Issue 4 - Unpacking the key elements of transportation

Considerations for centre-based education and care
The requirements of the Education and Care Services National Law and Regulations apply whenever a service is operating. Transportation is sometimes provided as part of an education and care service and requires a range of considerations by the service provider to ensure compliance with the National Law and Regulations.

Examples of transport considered part of an education and care service include:

  • Transporting children from the service premises to another location for a regular or one-off excursion
  • Picking up or dropping off where the children are under the care of the service
  • Accompanying children in transit where they are recorded as in attendance at the service and under the care of the service

Examples of transport that is not part of an education and care service include:

  • Private transport provided by families and carers
  • Pick up or drop off where the transport is provided, managed, or paid for by an entity other than the service, for example a school bus, and the children are not under the care of the service
  • When a disability service picks up children and transports them to school or to an activity

When transport is part of an education and care service
In this case, staff should consider:

  • Development of policies and procedures for transport (Reg 85, Reg 168, Reg 170, Reg 171)
  • Maintaining accurate attendance records showing when children are within the care of the service (Reg 158)
  • A parent/carer authorisation process for regular and ad hoc transportation (Reg 99, Reg 102, Reg 160-161)
  • Ensuring children are protected from harms and hazards (s167)
  • Conducting risk assessments (Reg 100, Reg 101)
  • Adhering to maximum numbers* of children according to the service approval (s51(4)(a))
  • Ensuring adequate supervision (s165)
  • Maintaining educator to child ratio requirements (Reg 123, Reg 271, Reg 388)
  • Suitable staffing arrangements (Reg 151)
  • Preparations for responding to a first aid incident (R136)
  • Following other legal requirements and best practice standards e.g.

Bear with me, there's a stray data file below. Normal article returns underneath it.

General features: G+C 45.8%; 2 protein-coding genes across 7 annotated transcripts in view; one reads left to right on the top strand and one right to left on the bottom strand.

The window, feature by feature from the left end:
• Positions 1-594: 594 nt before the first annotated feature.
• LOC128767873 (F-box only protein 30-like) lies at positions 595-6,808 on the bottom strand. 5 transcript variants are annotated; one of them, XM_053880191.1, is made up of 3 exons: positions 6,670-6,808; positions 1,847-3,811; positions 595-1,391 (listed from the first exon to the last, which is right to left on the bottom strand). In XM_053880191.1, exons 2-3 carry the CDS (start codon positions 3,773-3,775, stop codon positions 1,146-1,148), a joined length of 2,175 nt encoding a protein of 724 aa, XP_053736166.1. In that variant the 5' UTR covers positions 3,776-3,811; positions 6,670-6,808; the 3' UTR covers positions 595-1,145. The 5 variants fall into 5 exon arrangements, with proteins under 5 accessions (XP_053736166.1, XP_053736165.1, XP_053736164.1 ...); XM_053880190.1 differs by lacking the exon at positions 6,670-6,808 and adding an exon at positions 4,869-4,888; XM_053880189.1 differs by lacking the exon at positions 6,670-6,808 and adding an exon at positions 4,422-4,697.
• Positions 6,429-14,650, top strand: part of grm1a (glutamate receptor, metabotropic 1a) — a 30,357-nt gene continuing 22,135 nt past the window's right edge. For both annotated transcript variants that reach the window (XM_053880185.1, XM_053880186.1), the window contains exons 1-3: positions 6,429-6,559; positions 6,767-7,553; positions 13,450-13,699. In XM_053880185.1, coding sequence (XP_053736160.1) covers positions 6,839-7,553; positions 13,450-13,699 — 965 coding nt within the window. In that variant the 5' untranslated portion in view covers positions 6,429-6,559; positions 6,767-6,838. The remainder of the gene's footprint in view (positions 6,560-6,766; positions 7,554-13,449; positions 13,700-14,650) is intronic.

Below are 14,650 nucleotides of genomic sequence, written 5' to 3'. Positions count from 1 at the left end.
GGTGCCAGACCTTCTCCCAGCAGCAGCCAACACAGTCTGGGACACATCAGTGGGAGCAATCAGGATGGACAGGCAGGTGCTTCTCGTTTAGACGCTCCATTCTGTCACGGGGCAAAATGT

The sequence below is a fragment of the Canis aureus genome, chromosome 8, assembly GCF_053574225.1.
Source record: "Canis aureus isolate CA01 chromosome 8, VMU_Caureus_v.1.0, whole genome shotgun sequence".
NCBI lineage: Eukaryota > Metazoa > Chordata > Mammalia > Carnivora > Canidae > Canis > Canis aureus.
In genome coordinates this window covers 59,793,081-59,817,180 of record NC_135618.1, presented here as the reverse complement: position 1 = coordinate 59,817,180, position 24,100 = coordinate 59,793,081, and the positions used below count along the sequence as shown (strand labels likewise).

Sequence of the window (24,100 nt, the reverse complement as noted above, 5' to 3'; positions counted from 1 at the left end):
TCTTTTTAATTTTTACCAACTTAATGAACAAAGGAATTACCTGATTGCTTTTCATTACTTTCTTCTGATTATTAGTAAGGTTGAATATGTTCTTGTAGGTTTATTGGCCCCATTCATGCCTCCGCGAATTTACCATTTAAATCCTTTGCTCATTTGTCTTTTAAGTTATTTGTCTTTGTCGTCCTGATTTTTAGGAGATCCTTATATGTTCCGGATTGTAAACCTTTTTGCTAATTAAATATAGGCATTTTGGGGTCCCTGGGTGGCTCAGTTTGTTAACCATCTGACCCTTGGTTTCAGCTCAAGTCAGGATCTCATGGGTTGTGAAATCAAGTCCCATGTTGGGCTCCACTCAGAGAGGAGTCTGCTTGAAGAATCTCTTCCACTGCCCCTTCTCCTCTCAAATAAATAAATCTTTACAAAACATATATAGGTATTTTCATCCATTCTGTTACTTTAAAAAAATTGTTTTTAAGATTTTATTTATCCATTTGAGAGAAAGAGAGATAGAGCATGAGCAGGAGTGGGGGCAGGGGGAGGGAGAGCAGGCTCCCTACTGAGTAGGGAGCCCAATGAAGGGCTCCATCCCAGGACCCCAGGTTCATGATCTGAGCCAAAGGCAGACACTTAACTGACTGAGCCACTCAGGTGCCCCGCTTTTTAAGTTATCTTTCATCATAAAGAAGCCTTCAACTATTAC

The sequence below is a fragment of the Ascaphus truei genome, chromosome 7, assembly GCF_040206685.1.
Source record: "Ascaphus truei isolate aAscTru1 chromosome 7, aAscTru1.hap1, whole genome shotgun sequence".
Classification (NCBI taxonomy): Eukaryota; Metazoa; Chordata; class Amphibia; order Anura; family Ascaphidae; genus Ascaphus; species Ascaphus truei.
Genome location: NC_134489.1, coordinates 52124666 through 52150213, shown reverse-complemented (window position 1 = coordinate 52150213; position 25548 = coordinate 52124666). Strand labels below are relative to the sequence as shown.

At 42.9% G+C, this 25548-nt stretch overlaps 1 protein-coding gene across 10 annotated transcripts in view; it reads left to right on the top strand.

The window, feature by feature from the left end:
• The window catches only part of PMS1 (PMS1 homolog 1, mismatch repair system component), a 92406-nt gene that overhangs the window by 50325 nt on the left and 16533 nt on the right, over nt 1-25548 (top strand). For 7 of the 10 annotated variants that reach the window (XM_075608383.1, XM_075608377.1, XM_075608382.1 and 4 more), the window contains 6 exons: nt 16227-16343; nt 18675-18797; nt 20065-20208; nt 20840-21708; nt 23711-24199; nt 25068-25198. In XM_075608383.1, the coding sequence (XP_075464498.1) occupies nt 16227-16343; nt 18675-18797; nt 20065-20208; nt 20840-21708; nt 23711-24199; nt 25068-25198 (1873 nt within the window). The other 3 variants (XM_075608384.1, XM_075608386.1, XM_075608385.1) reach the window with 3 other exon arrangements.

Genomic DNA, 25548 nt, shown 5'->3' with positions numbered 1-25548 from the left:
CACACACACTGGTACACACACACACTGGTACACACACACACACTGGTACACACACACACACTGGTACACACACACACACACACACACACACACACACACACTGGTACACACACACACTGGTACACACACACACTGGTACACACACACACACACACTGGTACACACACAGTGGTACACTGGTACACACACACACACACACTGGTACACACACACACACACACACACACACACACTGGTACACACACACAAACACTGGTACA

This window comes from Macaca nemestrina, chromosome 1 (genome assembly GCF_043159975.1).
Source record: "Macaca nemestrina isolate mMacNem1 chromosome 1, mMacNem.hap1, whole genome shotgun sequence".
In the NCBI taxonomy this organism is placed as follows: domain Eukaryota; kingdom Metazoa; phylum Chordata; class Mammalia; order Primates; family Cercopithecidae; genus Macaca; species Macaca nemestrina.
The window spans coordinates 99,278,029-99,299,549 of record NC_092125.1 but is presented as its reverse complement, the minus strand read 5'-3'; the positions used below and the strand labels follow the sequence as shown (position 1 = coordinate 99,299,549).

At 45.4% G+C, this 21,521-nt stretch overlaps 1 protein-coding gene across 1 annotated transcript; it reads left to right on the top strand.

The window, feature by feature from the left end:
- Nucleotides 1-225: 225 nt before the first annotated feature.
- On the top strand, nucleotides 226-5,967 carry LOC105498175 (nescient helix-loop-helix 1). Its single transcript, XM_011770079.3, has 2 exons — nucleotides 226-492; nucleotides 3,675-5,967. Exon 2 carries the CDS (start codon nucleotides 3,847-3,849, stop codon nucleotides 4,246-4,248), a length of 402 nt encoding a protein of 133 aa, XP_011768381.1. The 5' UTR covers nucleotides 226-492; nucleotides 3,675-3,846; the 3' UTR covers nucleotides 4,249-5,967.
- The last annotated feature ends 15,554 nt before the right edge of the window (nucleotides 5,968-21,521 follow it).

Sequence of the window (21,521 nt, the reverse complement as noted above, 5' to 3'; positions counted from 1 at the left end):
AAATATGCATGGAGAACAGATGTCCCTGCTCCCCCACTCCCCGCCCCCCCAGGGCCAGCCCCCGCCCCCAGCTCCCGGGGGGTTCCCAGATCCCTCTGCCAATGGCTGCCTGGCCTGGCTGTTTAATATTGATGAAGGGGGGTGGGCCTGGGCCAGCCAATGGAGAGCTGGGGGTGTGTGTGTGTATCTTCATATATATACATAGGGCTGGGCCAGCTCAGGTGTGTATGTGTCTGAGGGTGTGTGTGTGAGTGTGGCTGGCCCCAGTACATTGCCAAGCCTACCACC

ensuring suitable drivers licences, using seat belts, and child seats

*Adhering to maximum numbers on the service approval
The maximum number of children approved for a service is confirmed on the service approval, and this applies no matter where the children are located, including when they are being transported to an offsite location by the service.

A service approval is granted subject to a condition that the approved provider must ensure the number of children being educated and cared for by the service at any one time does not exceed the maximum number of children specified in the service approval (s51(4)(A)).

The ‘approved number of places’ for a centre based service means the maximum number of children on who can be educated and cared for by the service at any one time (Reg 4) and must not be exceeded.

For example, if the approved number of children is 40, there cannot be 25 children at the service and 25 on the service’s bus on an excursion as this would be a total of 50 and in excess of the maximum number.

Educator-to-child ratio
Ratios apply and must be met whenever and wherever the service is operating (Reg 123, Reg 271). This includes during transportation, where it is provided as part of the service activity.

Ratios are applied across the service and not by individual rooms or locations. When educators in each location move between rooms, children must be adequately supervised. Only educators working directly with children can be included in educator-to-child ratios (Reg 13, Reg 122).


Adequate supervision
Approved Providers and Nominated Supervisors must ensure that there is adequate supervision (s165) of children at all times, and that they are protected from harm and hazard (s167).

Simply meeting ratio requirements may not always mean there is adequate supervision. A number of factors should be considered when determining if supervision is adequate, including. A number of factors should be considered when determining if supervision is adequate, including:

  • the number, age and ability of children
  • the number and positioning of educators
  • each child’s current activity
  • visibility and accessibility
  • risks inherent in the mode of transportation
  • risks inherent in the environment, location or route
  • any risk assessment
  • the experience, knowledge and skill of each educator

Ratios and adequate supervision would not be met in the case where there is one educator who is driving a bus and no other educator on the bus.

A breach of duty can only be assessed by reviewing the total available evidence regarding the service’s processes and procedures for the supervision of children. This includes a full review of the conduct of the service on the day.

First aid (R136)
First aid requirements apply when transport is provided as part of the education and care service.

The approved provider of a centre-based service must ensure that the following qualified people are at all times in attendance at any place where children are being educated and cared for by the service and must be immediately available in an emergency:

  • at least one staff member or one Nominated Supervisor of the service who holds a current approved first aid qualification
  • at least one staff member or one Nominated Supervisor of the service who has undertaken current approved anaphylaxis management training
  • at least one staff member or one Nominated Supervisor of the service who has undertaken current approved emergency asthma management training.
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